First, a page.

The UK Supreme Court has given a very important decision on what should be a straightforward matter – how to terminate an employment contract. The ratio of the case is very simple – employment will continue until the employee receives unequivocal notice that the employer is terminating the contract by making a payment in lieu of notice.

This case is of key relevance where electing to terminate an employee without full notice in order to avoid contractual rights such as bonuses or share options accruing during the notice period; it is not relevant to assessing the “effective date of termination” for the purposes of unfair dismissal legislation.


In the case of Geys v Société Generale[1], Mr Geys was told on 29 November 2007 that his employment would end “with immediate effect” and was handed a letter that confirmed this; but, the letter made no mention of any payment in lieu of notice (PILON) as required under his contract. It was not until 10 December that Mr Geys received a letter about his pilon, the amount of which Mr Geys disputed.

On 18 December – stay with this it’s good and could be you – a sum of money was paid into Mr Geys’s bank account, but with no explanation as to what the sum was for or how it was calculated. On 2 January 2008, Mr Geys, through his solicitors, asked about the payment made on 18 December and stated that by purporting to terminate the contract on 28 November 2007, in the absence of cause, and without a payment in lieu, the bank were in fundamental or repudiatory breach of contract, but that he was not accepting the breach, rather that he was affirming his contract and therefore remained employed.

It was only on 4 January 2008 that the bank set out in a letter to Mr Geys what its position was, namely that it had given Mr Geys notice terminating his employment with immediate effect on 29 November 2007 and thereafter had paid him his entitlement to pay in lieu of notice on 18 December. Mr Geys received this letter on 6 January 2006.

The sting

The bank threw money at this issue because, if Mr Geys was employed after 31 December 2007, he would be entitled to bonus payments worth €4.5 million; if his employment had been terminated on or before 31 December 2007, he would not be entitled to this money.

The bank argued that Mr Geys’s employment either ended on 29 November when he was told it was coming to an end, or, if later, on 18 December when the sum of money was paid into his bank account.

Back to law school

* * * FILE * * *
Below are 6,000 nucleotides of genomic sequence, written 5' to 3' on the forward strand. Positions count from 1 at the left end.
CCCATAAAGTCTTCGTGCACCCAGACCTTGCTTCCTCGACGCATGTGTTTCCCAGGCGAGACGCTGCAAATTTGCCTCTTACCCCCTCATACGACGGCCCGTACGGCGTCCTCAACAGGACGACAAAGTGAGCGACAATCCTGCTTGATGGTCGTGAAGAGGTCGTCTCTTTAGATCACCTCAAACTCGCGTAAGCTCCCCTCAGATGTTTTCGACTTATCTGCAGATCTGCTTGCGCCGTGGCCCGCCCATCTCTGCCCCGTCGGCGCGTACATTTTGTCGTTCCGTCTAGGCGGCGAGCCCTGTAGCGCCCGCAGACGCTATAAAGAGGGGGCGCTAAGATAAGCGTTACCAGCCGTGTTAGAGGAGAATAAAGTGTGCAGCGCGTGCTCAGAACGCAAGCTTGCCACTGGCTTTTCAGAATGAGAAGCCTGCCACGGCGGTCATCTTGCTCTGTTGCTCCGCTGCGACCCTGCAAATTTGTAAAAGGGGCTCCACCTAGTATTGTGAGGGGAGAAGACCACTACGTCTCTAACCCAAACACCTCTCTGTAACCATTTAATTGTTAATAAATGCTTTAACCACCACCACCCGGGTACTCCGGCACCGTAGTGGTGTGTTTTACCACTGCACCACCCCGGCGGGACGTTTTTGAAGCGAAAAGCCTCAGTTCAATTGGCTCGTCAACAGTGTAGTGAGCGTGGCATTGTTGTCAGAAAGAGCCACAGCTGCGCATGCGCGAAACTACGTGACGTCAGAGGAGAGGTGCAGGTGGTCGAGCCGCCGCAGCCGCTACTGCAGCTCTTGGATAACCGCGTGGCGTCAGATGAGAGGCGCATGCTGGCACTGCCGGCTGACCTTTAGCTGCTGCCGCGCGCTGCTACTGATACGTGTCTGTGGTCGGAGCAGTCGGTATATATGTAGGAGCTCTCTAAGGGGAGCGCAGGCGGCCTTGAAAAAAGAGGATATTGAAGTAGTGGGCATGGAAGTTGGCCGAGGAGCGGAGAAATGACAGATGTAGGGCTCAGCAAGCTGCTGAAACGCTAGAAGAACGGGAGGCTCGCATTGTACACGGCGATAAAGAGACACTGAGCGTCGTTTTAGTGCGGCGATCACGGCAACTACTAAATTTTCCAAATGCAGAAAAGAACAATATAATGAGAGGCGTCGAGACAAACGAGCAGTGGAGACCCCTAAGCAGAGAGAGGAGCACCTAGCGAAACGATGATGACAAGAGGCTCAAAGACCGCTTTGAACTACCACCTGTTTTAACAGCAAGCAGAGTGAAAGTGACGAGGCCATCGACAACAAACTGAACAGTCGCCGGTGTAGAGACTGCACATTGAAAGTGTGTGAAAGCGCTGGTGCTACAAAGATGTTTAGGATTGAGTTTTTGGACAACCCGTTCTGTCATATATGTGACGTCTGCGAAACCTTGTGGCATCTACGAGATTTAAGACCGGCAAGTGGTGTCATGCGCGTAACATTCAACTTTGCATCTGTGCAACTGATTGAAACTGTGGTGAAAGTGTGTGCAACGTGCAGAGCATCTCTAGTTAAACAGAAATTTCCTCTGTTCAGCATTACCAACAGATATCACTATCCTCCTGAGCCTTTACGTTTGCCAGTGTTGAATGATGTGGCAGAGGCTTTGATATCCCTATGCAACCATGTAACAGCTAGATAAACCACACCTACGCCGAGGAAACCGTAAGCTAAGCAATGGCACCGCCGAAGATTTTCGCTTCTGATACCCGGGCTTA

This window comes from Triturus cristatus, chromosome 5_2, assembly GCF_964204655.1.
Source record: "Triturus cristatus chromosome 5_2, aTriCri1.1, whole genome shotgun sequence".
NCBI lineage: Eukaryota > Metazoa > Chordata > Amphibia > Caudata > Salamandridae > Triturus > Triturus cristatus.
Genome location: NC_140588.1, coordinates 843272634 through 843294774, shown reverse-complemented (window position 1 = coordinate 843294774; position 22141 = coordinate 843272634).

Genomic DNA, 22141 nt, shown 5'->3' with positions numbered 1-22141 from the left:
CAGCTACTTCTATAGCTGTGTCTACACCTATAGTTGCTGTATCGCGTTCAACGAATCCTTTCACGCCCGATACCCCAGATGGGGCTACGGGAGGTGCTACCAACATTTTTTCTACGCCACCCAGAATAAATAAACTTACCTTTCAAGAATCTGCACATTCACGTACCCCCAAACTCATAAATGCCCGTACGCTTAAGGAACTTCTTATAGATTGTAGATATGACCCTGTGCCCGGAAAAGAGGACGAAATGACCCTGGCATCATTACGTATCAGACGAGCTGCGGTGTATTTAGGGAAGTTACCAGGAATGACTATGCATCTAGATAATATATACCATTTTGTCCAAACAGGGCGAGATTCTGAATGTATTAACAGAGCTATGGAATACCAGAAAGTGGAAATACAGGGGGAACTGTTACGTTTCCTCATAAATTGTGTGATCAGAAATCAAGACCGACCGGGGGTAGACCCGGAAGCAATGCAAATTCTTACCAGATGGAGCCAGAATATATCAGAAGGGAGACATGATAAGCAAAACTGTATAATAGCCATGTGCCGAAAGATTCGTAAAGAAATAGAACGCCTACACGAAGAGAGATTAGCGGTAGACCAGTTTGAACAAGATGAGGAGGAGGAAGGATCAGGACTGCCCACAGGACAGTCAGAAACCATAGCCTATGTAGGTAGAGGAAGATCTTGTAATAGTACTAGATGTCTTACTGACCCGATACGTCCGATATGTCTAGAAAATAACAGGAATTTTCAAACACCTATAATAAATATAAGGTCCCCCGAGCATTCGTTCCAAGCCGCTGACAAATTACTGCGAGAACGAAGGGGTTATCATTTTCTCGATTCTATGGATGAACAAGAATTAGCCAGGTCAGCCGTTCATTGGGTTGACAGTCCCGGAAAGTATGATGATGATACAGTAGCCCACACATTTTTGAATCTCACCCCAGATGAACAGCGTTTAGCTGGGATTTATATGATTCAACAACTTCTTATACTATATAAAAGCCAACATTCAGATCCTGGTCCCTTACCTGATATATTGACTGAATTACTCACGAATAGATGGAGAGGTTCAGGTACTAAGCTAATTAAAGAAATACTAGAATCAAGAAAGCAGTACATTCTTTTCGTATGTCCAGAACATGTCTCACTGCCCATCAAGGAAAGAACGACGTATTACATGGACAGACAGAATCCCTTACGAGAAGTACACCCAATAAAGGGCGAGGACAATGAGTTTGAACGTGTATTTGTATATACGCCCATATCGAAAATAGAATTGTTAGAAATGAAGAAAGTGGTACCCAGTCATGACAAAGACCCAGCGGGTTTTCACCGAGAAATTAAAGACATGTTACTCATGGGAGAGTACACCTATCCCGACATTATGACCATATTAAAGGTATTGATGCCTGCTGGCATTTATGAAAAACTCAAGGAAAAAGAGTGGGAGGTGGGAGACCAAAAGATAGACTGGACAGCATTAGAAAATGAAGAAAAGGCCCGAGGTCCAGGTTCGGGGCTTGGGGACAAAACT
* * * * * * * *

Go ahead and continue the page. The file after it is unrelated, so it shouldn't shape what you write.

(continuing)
Can a repudiatory breach automatically terminate a contract?

No, a repudiatory breach has to be accepted as such by the innocent party to the contract in order to achieve an effective termination for common law purposes.

Can employment terminate on different dates for different purposes?

Yes, under common law, following a repudiatory breach the contract will continue until the innocent party accepts the breach and so brings the contract to an end.

Under statute (Section 97 Employment Rights Act), for unfair dismissal purposes, the “effective date of termination” can be immediate, being the date on which the employer has said the contract ends and no longer has any intention to continue to pay the employee.

Accordingly, in the case of Mr Geys, under common law his employment ended when he accepted the bank’s repudiatory breach on 6 January 2008, but for unfair dismissal purposes (calculating the 3 month time limit within which to bring a claim), the effective date of termination was 29 November 2007.

The bank’s “schoolboy error” cost them €4.5 million plus costs!

What to do now

Have clear termination/notice provisions in your contracts.

If you have a PILON clause ensure that it is clear how the PILON will be operated (e.g. whether it will be basic salary only or full notice) and that, when giving notice and terminating immediately by making a payment in lieu of notice, you refer to (preferably set out) the PILON clause and say when the payment will be made.

Be wary of exercising the option to unilaterally terminate in breach as this will only be an effective termination once the employee has elected to accept the breach as terminating the contract.

Richard Isham

[1] The UK Supreme Court case in Geys v Société Generale, London Branch [2012] UKSC 63 is available at